Microsoft have made some changes to their licensing, specifically aimed at making VDI adoption easier and more cost effective.
VDI with Microsoft is done via VECD (Virtual Enterprise Centralised Desktop) and there are 2 types of VECD licence available, one for machines without Software Assurance and one for machines with SA, priced at:
VECD (for users without SA) = $110 per device per year
VECD for SA (for users with SA) = $23 per device per year
So, although greatly reduced, there is still an extra cost on top of a customer’s investment in Software Assurance.
However, from July 1st 2010, Software Assurance for Windows Client will include the VECD licence at no extra charge; simultaneously reducing the barriers to VDI adoption and increasing the amazing benefits and ROI that Software Assurance offers…good work Redmond!
Also from that date, machines without SA will be covered by a Virtual Desktop Access (VDA) licence, priced at $100.
July 1st also gives customers licensed with the above the rights to access their virtual desktop from secondary, non-corporate machines such as home PC’s, hotel machines etc.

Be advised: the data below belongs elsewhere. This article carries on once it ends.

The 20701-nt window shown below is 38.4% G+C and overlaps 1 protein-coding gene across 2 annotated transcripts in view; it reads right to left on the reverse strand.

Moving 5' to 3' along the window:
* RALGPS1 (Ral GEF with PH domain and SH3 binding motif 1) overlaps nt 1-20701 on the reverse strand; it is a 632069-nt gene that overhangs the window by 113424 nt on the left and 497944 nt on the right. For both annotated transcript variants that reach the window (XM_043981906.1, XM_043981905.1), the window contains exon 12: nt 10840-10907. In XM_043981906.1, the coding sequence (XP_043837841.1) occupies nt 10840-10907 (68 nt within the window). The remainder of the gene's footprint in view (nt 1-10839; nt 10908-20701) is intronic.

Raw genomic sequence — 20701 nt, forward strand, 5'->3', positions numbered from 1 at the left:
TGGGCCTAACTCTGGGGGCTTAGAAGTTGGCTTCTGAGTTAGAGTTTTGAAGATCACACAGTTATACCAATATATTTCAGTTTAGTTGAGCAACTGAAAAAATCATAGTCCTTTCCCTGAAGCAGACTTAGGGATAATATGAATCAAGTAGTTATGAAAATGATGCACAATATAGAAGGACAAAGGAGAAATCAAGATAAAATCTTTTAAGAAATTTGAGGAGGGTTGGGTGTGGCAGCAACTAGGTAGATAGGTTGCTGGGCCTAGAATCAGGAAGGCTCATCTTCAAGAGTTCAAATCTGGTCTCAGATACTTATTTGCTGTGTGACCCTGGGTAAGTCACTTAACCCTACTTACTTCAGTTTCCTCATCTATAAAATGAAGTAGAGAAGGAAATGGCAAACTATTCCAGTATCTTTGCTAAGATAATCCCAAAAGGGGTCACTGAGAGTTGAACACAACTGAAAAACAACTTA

Microsoft VECD (Virtual Enterprise Centralised Desktops) is their required licensing offering for companies looking to run Virtual Desktop Infrastructure (VDI) setups. For more general info on VDI, see my posts here and here and my VECD post is here.
VECD licensing can be quite confusing to get right for the various different scenarios that might pop up, so Microsoft have made a handy pdf to show how it works for a variety of different possible situations.
You’ll notice in scenario 2 that although there are 150 VM’s (Virtual Machines) being accessed, you only need to licence the number of machines, in this case 100. You can have an unlimited number of instances (of the OS) stored on the server and each machine can access up to 4 running instances at a time.
This is an interesting scenario and I in fact answered a question about this on Twitter just today 🙂 VECD is a device based licence BUT it gives Work at Home (WAH) rights to a specific named user of that machine; this mixing of device/user, while perfectly sensible, does lead to some confusion. These WAH rights help make VECD and VDI nice and flexible.
There are more scenarios on the pdf (which is why my scenario 3 is their 4!) as well as a lot more great info, and you can download it from:
For me at least, I had to save the pdf and then open it; if I tried to open it from the site it gave me an error. It’s down near the bottom, the “VDI Licensing Brochure” mentioned 5 lines from the end 🙂